Helping pregnant smokers quit: a multi-centre randomised controlled trial of electronic cigarettes versus nicotine replacement therapy



Przulj D, Pesola F, Myers Smith K, McRobbie H, Coleman T, Lewis S, Griffith C, Walton R, Whitemore R, Clark M, Ussher M, Sinclair L, Seager E, Cooper S & Bauld L (2023) Helping pregnant smokers quit: a multi-centre randomised controlled trial of electronic cigarettes versus nicotine replacement therapy. Health Technology Assessment, 27 (13), pp. 1-53.

Background Some pregnant smokers try e-cigarettes, but effectiveness and safety of such use are unknown. Objectives To compare effectiveness and safety of nicotine patches and e-cigarettes in pregnancy. Design A pragmatic multi-centre randomised controlled trial. Setting Twenty-three hospitals across England, and a Stop Smoking Service in Scotland. Participants One thousand one hundred and forty pregnant daily smokers (12–24 weeks’ gestation) motivated to stop smoking, with no strong preference for using nicotine patches or e-cigarettes. Interventions Participants in the e-cigarette arm were posted a refillable e-cigarette device with two 10 ml bottles of tobacco-flavoured e-liquid (18 mg nicotine). Participants in the nicotine patches arm were posted a 2-week supply of 15 mg/16-hour nicotine patches. Supplies were provided for up to 8 weeks. Participants sourced further supplies themselves as needed. Participants in both arms received support calls prior to their target quit date, on the quit date, and weekly for the next 4 weeks. Outcome measures The primary outcome was validated prolonged abstinence at the end of pregnancy. Participants lost to follow-up or not providing biochemical validation were included as non-abstainers. Secondary outcomes included self-reported abstinence at different time points, treatment adherence and safety outcomes. Results Only 55% of self-reported abstainers mailed back useable saliva samples. Due to this, validated sustained abstinence rates were low (6.8% vs. 4.4% in the e-cigarettes and nicotine patches arms, respectively, risk ratio = 1.55, 95% confidence interval 0.95 to 2.53; Bayes factor = 2.7). In a pre-specified sensitivity analysis that excluded abstainers using non-allocated products, the difference became significant (6.8% vs. 3.6%, risk ratio = 1.93, 95% confidence interval 1.14 to 3.26; Bayes factor = 10). Almost a third of the sample did not set a target quit date and the uptake of support calls was low, as was the initial product use. At end of pregnancy, 33.8% versus 5.6% of participants were using their allocated product in the e-cigarettes versus nicotine patches arm (risk ratio = 6.01, 95% confidence interval 4.21 to 8.58). Regular use of e-cigarettes in the nicotine patches arm was more common than use of nicotine replacement products in the e-cigarette arm (17.8% vs. 2.8%). Rates of adverse events and adverse birth outcomes were similar in the two study arms, apart from participants in the e-cigarette arm having fewer infants with low birthweight (<2500 g) (9.6% vs. 14.8%, risk ratio = 0.65, 95% confidence interval 0.47 to 0.90; Bayes factor = 10.3). Limitations Low rates of validation reduced the study power. A substantial proportion of participants did not use the support on offer sufficiently to test its benefits. Sample size may have been too small to detect differences in less frequent adverse effects. Conclusions E-cigarettes were not significantly more effective than nicotine patches in the primary analysis, but when e-cigarettes use in the nicotine patches arm was accounted for, e-cigarettes were almost twice as effective as patches in all abstinence outcomes. In pregnant smokers seeking help, compared to nicotine patches, e-cigarettes are probably more effective, do not pose more risks to birth outcomes assessed in this study and may reduce the incidence of low birthweight. Future work Routine monitoring of smoking cessation and birth outcomes in pregnant women using nicotine patches and e-cigarettes and further studies are needed to confirm these results. Trial registration This trial is registered as ISRCTN62025374 and Eudract 2017-001237-65. Funding This project was funded by the National Institute for Health and Care Research (NIHR) Health Technology Assessment programme and will be published in full in Health Technology Assessment; Vol. 27, No. 13. See the NIHR Journals Library website for further project information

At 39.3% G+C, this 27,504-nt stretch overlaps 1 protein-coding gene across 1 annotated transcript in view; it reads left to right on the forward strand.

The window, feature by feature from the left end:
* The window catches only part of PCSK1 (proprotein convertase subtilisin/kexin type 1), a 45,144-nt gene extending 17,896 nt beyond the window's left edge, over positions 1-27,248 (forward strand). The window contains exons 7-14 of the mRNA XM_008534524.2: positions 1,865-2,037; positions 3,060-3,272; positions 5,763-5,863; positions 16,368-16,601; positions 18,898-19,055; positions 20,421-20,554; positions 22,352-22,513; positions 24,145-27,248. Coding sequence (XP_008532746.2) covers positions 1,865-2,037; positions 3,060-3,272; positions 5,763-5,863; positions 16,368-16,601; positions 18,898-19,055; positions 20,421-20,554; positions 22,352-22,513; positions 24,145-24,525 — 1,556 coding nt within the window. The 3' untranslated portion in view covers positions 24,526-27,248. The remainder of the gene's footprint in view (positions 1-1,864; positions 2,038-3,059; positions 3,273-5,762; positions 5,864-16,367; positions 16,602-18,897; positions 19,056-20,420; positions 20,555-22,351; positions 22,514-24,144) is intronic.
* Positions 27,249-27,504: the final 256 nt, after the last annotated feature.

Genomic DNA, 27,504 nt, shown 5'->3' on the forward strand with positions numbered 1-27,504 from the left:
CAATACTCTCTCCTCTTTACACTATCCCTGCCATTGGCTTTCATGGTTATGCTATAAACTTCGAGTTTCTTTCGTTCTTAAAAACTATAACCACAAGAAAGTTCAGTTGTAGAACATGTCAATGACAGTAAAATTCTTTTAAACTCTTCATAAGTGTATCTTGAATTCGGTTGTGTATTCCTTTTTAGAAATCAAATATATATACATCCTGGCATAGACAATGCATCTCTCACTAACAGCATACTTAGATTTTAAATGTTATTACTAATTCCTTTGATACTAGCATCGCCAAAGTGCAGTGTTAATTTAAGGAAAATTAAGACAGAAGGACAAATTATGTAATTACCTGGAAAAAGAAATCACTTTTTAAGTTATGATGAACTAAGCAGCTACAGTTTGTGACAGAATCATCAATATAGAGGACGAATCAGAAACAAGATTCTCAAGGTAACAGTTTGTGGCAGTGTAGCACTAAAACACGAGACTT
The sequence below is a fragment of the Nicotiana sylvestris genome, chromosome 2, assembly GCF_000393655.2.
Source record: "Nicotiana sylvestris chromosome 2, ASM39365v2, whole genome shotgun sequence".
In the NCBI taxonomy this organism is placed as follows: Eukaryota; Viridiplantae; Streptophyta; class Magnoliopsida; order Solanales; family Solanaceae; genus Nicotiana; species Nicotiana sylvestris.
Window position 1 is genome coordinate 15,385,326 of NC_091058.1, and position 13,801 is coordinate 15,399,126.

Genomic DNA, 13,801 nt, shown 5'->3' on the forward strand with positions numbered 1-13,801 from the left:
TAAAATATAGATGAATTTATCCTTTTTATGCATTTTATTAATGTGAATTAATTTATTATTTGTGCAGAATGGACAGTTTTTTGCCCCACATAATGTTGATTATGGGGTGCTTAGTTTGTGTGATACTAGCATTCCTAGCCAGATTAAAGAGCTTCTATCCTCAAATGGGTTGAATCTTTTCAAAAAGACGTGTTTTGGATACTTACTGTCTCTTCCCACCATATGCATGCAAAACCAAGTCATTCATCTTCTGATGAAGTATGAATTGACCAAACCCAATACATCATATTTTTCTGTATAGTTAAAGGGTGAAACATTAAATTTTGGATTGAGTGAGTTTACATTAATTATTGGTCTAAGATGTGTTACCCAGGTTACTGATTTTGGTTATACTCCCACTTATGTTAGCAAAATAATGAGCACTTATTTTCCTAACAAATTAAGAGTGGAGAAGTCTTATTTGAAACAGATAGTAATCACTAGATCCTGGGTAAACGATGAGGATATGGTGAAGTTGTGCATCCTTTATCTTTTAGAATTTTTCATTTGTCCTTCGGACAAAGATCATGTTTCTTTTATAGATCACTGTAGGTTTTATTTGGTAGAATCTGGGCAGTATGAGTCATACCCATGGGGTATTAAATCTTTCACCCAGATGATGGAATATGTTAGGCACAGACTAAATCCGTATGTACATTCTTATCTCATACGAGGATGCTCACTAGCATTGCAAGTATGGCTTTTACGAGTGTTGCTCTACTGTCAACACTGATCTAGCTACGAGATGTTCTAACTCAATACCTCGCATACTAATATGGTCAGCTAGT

Health Policy

Additional authors: Felix Naughton; Peter Sasieni; Isaac Manyonda; Peter Hajek

Health Technology Assessment: Volume 27, Issue 13

FundersNational Institute for Health Research
Publication date31/07/2023
Publication date online31/07/2023
Date accepted by journal01/07/2023
PublisherNational Institute for Health and Care Research

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Professor Michael Ussher

Professor Michael Ussher

Professor of Behavioural Medicine, Institute for Social Marketing